Given the early mission of the internet to democratize information, it’s somewhat surprising that we don’t see more nonprofits operating in the tech space. Wikipedia is the strongest example of what that model might look like. In New York, The Driver Cooperative (TDC), is trying to launch a ridesharing app that would get closer to a nonprofit model:
When it rolls out to the public early next year, TDC will become New York City’s first worker-owned ridesharing platform — owned by the drivers themselves, rather than by big investors and executives. Its founders’ brazen idea is that TDC can actually gain a competitive advantage over Uber and Lyft — saving money and funneling those savings back to drivers — by doing away with the most exploitative practices of that dominant duopoly. “The way the [Uber] model is organized is extractive. It takes out the money and doesn’t give back much. Imagine a company that doesn’t have any profits, but has created billionaires,” Lewis says. “That money comes from drivers.”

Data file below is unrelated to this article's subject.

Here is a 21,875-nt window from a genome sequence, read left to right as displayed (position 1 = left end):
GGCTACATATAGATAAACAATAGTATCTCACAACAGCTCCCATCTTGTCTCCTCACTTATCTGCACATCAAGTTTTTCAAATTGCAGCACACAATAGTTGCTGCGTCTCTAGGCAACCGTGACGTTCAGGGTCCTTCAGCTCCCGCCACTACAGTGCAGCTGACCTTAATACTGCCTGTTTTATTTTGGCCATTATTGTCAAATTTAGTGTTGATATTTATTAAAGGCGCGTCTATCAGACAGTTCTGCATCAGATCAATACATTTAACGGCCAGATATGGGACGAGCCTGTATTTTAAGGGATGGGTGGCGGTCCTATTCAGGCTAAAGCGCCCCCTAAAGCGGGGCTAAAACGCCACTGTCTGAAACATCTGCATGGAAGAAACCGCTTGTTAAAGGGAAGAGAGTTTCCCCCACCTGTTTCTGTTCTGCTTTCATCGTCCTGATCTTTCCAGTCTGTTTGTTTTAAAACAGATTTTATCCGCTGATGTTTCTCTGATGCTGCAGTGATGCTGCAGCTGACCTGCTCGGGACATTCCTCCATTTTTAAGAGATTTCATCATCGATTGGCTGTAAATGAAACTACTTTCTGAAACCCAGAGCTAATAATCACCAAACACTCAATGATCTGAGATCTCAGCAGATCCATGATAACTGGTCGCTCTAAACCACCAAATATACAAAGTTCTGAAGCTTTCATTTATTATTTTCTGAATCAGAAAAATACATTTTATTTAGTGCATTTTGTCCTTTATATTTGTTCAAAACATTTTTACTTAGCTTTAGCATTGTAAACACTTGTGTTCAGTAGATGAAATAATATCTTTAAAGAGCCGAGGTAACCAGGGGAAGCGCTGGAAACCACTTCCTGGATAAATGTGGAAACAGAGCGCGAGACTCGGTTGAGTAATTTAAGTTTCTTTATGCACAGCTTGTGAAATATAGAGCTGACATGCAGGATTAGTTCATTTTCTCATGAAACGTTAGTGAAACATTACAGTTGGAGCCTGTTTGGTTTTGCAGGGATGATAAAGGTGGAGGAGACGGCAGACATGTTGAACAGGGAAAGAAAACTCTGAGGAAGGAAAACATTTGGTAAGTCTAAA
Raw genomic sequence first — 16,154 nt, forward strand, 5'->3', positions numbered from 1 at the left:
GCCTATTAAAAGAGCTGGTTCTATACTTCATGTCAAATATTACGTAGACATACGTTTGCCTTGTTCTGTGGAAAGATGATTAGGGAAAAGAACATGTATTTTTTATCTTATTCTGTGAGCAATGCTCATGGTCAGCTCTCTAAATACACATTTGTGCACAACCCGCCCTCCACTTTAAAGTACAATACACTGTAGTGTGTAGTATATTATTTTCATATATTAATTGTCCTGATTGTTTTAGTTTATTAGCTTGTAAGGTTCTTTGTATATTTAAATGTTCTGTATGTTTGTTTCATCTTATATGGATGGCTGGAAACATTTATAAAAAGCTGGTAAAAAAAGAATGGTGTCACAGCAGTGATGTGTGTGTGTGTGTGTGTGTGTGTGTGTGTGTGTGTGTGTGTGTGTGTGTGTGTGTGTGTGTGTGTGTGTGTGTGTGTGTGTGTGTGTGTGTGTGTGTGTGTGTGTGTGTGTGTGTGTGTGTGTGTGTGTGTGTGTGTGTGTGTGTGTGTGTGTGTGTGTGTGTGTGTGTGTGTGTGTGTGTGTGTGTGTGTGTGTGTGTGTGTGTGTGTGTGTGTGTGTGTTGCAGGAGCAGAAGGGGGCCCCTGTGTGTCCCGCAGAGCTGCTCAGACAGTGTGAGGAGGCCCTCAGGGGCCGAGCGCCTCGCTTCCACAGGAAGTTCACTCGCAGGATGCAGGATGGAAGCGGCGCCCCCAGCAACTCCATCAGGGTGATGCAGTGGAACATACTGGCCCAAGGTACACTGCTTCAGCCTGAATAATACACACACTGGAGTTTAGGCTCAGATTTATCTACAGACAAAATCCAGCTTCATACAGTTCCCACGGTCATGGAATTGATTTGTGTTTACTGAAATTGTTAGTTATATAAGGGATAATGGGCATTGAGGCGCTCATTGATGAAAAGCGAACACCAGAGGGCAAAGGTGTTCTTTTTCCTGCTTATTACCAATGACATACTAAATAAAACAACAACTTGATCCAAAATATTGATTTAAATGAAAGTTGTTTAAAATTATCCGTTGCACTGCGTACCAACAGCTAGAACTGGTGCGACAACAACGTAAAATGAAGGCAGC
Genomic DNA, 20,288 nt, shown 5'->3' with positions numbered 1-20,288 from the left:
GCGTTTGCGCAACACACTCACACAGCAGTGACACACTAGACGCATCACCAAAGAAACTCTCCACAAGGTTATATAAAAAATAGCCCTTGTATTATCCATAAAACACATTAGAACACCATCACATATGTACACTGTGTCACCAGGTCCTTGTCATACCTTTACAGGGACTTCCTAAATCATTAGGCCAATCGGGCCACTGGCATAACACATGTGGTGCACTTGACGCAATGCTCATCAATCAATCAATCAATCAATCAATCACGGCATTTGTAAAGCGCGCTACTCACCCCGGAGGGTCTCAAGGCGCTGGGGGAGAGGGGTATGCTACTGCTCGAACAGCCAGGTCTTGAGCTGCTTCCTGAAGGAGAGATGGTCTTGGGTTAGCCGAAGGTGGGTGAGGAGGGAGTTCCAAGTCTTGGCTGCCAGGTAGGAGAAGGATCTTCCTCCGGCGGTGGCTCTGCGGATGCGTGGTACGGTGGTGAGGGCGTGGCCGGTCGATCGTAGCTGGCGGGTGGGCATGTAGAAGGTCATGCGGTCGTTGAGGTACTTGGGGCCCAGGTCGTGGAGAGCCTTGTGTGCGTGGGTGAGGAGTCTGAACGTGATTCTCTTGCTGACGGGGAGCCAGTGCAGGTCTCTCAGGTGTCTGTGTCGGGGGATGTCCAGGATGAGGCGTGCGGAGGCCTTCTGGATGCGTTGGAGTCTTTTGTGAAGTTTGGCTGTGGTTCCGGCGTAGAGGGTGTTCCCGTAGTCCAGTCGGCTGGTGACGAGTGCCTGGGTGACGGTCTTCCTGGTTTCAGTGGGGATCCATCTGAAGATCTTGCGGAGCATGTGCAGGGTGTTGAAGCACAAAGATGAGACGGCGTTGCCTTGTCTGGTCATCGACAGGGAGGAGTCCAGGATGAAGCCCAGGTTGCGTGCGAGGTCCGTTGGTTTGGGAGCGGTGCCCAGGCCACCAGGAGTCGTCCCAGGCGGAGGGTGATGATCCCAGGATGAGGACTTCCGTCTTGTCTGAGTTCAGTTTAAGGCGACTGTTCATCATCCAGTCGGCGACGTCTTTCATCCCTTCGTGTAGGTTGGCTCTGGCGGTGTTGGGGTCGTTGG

TDC hopes it can also change the cost structure which could make them the low-cost provider:
By combining the purchasing power of all the members, they hope to lower expenses on costs like gas and insurance — expenses that Uber and Lyft drivers must handle on their own. They project that this should all add up to 8 – 10% higher earnings for drivers on every ride, even while being able to beat their competitors on fare prices. And if the coop has any profits left at the end of the year, they will be paid out to drivers as dividends.
It is very difficult to compete against an entrenched company in winner-take most markets. Being able to offer a comparable product at a lower price helps. Taking on nonprofit status could help companies achieve that. So as more markets mature, we might see competitors arise more frequently as nonprofits.
Here’s the full article on TDC.